Kentucky has the nation’s highest rate of food insecurity among residents 50 to 59 years old, according to Feeding America’s first-time effort to document hunger in older adults.
Nearly 19% of the state’s older adults are food insecure, and another 9% are “very low food secure.” The national rates were 11% and 5%, respectively.
“It’s alarming. Unlike in the rest of the country, where it’s been getting better with people ages 50 to 59, we’ve been getting worse,” said Tamara Sandberg, Feeding Kentucky executive director.
The U.S. Department of Agriculture defines food insecurity as diets with “reduced quality, variety or desirability” but limited evidence of reduced food intake. Very low food security indicates disrupted eating patterns and reduced food intake.
Though people picturing hunger might imagine kids with visible ribs, the image of hunger in the U.S. is diverse – but more often it’s someone overweight or obese, as food insecurity represents a lack of nutrients, not calories. It’s called the hunger-obesity paradox.
“If you’re trying to stretch your family’s budget and get them fed, you’re going to do what you need to do, oftentimes with inexpensive food that is purely carbohydrates,” said Martin Stone, a professor of horticulture at Western Kentucky University and co-founder of the Community Farmers Market in Bowling Green.
This is evident in food bank-utilizing households, who report buying inexpensive, unhealthy food as a coping mechanism, according to Sandberg.
Other factors might include social stress, metabolic factors – research suggests animals with threatened food supplies store more fat – and food deserts or food swamps, which are areas flooded with stores selling unhealthy food.
Fresh vegetables retain the most nutrition. But for people picking out food at an area food pantry, that can be a challenge. If produce is offered, it’s often the produce that wouldn’t be able to be sold at markets because of over-ripeness.
When people don’t eat enough fruits or vegetables, this can lead to significant health consequences.
Nutritional deficiencies contribute to type 2 diabetes, high blood pressure, congestive heart failure, depression, and certain cancers – and, eventually, higher health care costs.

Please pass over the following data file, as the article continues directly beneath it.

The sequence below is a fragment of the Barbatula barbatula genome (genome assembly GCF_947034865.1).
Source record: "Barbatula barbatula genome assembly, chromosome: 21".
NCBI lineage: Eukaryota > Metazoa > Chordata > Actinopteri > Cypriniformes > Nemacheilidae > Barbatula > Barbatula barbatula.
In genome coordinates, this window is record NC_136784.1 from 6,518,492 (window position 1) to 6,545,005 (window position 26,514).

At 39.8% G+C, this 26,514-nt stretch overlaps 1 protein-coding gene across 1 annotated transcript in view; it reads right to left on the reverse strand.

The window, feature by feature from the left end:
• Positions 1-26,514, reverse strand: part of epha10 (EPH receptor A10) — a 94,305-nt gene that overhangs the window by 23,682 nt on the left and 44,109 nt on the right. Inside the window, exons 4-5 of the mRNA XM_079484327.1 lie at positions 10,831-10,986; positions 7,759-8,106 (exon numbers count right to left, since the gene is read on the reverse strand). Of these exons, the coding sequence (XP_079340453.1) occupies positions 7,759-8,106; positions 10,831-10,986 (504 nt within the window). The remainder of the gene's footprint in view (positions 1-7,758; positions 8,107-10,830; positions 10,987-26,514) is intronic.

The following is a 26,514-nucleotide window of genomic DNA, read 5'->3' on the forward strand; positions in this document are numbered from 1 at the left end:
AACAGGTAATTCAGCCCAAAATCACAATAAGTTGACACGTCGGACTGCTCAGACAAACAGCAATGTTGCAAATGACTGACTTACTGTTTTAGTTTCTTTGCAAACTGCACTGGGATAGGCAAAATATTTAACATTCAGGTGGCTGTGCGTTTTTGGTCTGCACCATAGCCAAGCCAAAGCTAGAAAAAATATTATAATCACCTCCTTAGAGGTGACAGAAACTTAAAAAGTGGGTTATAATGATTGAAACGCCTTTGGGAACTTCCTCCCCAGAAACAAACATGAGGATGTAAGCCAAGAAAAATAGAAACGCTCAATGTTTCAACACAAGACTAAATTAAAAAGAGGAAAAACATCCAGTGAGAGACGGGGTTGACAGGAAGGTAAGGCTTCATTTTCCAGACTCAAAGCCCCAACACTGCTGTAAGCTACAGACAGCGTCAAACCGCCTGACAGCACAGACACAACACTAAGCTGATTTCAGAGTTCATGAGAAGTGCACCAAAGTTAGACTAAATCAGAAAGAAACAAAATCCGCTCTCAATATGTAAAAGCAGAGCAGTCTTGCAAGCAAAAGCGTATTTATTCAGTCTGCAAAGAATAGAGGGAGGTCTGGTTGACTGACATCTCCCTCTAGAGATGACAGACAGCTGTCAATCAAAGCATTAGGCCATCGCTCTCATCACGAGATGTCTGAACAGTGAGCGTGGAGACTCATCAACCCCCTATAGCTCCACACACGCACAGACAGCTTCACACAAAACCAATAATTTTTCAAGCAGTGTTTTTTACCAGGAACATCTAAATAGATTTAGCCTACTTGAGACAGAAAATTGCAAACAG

“There is a strong relationship between hunger and health,” Sandberg said.
‘State of Senior Hunger’
Feeding America’s annual “State of Senior Hunger” report said nearly 8% of older Americans across the nation are food insecure and 3% are very low food secure. For food insecurity, rates ranged from about 12% in Louisiana to less than 3% in Minnesota. For very low food secure seniors, rates ranged from 0.7% in Colorado to 5.4% in Rhode Island.
In Kentucky, 8.4% of older residents were food insecure and 2.6% were very low food secure in 2017, the report said.
“Our rate of food insecurity in seniors is better than last year. We’re no longer in the top 10,” Sandberg said.
In the report, food insecurity was highest among racial or ethnic minorities, people with lower incomes and people who rent homes.
It’s unclear why Kentucky’s older residents ranked close to the national average for food insecurity, while adults in their 50s had the highest rates.
“We know that we just need more research,” Sandberg said.
Since people in their 50s face some of the highest rates of food insecurity among any adult populations, this research could prove important for future generations.
The imaginary line between people in their 50s and the 60-plus is clear when it comes to accessing services – which many seniors are not. For example, a third of Kentucky’s older citizens eligible for the supplemental nutrition assistance program, or SNAP, are accessing benefits, lower than the national average of 42%, according to a National Council on Aging study.
But the older adult population is often left out of social services due to age cutoffs. That’s a benefit of food pantries, which only require proof of residence, according to Monica Ruehling, the marketing and communication coordinator for the Elizabethtown-based regional food bank, Feeding America, Kentucky’s Heartland.
“People think they’re out there by themselves, and they’re not,” Ruehling said.
Here is more from Feeding America: